Section 300 states, in relevant part: “Marriage is a personal relation arising out of a civil contract between a man and a woman, to which the consent of the parties capable of making that contract is necessary.” The gender specifications were added to the statutory language in 1977. (Stats. 1977, ch. 339, § 1, p. 1295.) Citing a state senate judiciary committee analysis, the Supreme Court has observed that legislative history clearly indicates the objective of this amendment was to prohibit persons of the same sex from marrying. (Lockyer v. City and County of San Francisco, supra, 33 Cal.4th at p. 1076, n. 11 [citing Sen. Com. on Judiciary, Analysis of Assem. Bill No. 607 (1977-1978 Reg. Sess.) as amended May 23, 1977, p. 1].)

Section 308.5, which was added to the Family Code by voter approval of Proposition 22, states: “Only marriage between a man and a woman is valid or recognized in California.”

        The Fund promptly filed ex parte applications seeking leave to intervene in the two cases. After the trial court refused to grant ex parte relief, the Fund filed noticed motions to intervene. Noting that it “represents over 15,000 residents and taxpayers of California who supported and continue to support Proposition 22,” the initiative now codified as section 308.5, the Fund asserted it had an interest in the outcome of the cases “because of its interest in enforcing and defending Proposition 22 and California’s marriage statutes.” The Fund also cited the “active support of Proposition 22” by its board members and individual contributors as evidence of its interest in the litigation. Three of these board members, Senator William J. (“Pete”) Knight, Natalie Williams and Dana Cody, submitted declarations in support of the Fund’s intervention motions.

        Senator Knight was the official proponent of Proposition 22. He declared he “took an active role in assuring successful passage” of the initiative by working with others to create a registered ballot measure committee and by obtaining necessary signatures to submit the initiative to California voters. Now a board member and president of the Fund, Knight explained that the Fund was established approximately one year after the passage of Proposition 22 for the purpose of ensuring enforcement of the initiative, and he represented that more than 15,000 California residents had financially contributed to support this aim. Besides seeking to intervene in these actions, and others, the Fund had filed its own litigation challenging the City’s licensure of same-sex marriage (see ante, fn. 2) and challenging Assembly Bill 205, which extends many of the rights and benefits of marriage to registered domestic partners (Knight v. Schwarzenegger (Super. Ct. Sac. County, 2003, No. 03-AS05284)). Knight represented that “[m]any of the Fund’s supporters were involved in organizing voter support” and many, like himself, had voted for Proposition 22.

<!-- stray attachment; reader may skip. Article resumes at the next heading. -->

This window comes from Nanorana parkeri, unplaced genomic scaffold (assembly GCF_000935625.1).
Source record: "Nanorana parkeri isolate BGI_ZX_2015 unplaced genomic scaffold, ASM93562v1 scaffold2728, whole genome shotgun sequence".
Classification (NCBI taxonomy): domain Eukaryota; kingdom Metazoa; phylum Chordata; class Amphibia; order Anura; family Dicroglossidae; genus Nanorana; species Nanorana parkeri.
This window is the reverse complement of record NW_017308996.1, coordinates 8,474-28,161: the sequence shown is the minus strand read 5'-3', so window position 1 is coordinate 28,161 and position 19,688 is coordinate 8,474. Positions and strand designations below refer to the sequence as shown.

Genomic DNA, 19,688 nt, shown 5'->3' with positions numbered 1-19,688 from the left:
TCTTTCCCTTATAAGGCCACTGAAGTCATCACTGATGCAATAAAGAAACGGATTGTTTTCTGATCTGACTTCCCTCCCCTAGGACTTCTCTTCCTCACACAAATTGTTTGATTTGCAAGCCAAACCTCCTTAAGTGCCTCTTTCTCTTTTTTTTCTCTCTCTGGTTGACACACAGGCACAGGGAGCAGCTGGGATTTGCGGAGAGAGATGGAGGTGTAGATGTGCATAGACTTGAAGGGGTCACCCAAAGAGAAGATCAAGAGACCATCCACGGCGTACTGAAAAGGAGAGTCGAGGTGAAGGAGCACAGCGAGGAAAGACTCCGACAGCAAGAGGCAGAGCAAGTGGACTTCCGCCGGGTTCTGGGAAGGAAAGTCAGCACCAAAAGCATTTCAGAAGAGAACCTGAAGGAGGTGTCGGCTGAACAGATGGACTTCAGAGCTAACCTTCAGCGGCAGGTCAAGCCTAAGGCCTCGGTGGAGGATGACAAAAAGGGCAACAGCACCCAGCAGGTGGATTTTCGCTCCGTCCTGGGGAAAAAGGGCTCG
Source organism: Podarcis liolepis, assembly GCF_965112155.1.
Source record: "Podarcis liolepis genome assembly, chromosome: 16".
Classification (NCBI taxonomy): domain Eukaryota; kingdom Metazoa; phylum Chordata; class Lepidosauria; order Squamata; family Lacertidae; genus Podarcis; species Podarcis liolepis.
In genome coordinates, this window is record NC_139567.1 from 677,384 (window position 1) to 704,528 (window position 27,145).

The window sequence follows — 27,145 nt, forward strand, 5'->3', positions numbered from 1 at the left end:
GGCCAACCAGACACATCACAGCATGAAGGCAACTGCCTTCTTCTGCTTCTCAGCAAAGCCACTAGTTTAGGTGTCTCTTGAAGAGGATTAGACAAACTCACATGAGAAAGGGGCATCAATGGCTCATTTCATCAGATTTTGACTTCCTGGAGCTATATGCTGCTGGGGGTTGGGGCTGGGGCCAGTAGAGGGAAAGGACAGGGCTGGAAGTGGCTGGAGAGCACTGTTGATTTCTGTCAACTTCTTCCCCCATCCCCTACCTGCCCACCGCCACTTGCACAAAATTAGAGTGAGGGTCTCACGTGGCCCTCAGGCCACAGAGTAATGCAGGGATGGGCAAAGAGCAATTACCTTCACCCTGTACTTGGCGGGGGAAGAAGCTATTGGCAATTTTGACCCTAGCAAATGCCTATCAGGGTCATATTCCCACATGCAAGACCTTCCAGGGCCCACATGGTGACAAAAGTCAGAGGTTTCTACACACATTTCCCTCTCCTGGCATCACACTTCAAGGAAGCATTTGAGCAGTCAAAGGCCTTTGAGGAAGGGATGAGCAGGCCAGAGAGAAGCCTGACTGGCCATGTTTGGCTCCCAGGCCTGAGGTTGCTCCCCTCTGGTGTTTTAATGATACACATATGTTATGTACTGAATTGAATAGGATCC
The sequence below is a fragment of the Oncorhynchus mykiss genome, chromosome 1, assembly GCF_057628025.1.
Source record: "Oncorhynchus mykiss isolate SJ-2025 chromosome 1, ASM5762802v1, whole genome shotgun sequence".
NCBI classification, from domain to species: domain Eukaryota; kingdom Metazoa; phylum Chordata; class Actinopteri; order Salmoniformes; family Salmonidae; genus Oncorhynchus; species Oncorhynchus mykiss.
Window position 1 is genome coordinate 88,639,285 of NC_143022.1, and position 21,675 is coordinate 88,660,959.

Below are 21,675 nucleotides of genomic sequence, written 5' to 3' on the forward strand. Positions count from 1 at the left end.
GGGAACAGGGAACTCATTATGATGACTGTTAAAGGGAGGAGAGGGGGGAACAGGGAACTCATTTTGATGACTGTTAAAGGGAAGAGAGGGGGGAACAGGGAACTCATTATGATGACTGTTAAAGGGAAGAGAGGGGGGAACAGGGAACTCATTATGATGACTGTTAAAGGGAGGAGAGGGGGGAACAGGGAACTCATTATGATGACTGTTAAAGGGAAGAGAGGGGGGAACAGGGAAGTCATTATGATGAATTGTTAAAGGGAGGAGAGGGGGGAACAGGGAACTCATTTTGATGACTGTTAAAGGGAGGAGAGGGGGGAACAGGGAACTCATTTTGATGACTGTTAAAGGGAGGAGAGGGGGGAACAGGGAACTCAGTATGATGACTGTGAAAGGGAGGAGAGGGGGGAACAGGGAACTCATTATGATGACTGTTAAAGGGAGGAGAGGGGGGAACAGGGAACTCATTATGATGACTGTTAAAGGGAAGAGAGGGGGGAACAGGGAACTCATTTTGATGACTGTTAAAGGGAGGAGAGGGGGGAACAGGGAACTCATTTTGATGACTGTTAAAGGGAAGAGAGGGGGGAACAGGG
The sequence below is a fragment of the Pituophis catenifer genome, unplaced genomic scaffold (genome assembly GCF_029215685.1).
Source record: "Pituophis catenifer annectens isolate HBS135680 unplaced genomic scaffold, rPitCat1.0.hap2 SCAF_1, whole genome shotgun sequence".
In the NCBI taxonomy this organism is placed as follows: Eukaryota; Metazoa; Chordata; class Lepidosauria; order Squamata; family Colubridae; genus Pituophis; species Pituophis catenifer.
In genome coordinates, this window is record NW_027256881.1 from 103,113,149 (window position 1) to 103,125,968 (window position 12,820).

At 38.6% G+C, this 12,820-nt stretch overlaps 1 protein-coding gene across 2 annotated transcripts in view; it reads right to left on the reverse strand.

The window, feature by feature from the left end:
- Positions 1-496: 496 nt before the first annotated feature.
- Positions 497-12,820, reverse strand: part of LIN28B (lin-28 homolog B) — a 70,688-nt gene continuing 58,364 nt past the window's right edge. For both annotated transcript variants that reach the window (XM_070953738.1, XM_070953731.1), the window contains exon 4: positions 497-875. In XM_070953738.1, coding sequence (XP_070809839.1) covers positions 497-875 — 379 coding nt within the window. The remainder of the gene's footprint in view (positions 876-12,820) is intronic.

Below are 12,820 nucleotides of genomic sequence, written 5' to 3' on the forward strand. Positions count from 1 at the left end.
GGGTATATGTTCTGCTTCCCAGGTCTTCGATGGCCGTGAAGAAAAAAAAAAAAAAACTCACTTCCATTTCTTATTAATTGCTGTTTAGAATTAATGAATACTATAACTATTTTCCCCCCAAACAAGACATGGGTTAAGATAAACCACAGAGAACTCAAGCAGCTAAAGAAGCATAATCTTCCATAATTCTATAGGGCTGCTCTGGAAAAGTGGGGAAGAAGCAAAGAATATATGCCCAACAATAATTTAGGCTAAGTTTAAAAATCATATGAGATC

Another board member, Natalie Williams, described the Fund’s contributors and declared that the Fund represents her personal interests as a California elector, voter and taxpayer. Williams “regularly spoke to individuals and organizations urging support for Proposition 22” before it was enacted, and she participated in designing campaign strategies in support of the initiative. She also voted in favor of Proposition 22. In addition, Dana Cody, board member and secretary for the Fund, declared that she signed the petition to place Proposition 22 on the March 2000 ballot and participated in campaign meetings regarding the initiative. At the time, she also headed a separate public interest organization that supported passage of Proposition 22. Cody also voted in favor of Proposition 22.

        On April 1, 2004, the superior court ordered the City’s case consolidated with Woo v. Lockyer, and the plaintiffs later filed a joint opposition to the Fund’s intervention motions. In support of their arguments, plaintiffs submitted California Supreme Court orders denying motions to intervene that several individuals (including Senator Knight) and a public interest group (Campaign for California Families) had filed in the original writ proceedings before that court. (See Lockyer v. City and County of San Francisco, supra, 33 Cal.4th at pp. 1072-1073.) The trial court denied the Fund’s motions to intervene after a hearing, and this appeal followed.

After the trial court denied the Fund’s intervention motions, the consolidated cases now before us were coordinated with other cases raising similar issues in In re. Marriage Cases (Super. Ct. S.F. City and County, 2004, JCCP No. 4365). Because the City’s respondent’s brief noted that the Fund is currently participating as a party in one of the cases in the coordinated proceeding (Proposition 22 Legal Defense and Education Fund v. City and County of San Francisco (Super. Ct. S.F. City and County, 2004, No. CPF-04-503943)), we requested supplemental briefing as to whether these developments rendered the Fund’s claims on appeal moot. Having reviewed the parties’ submissions, we conclude the appeal is not moot.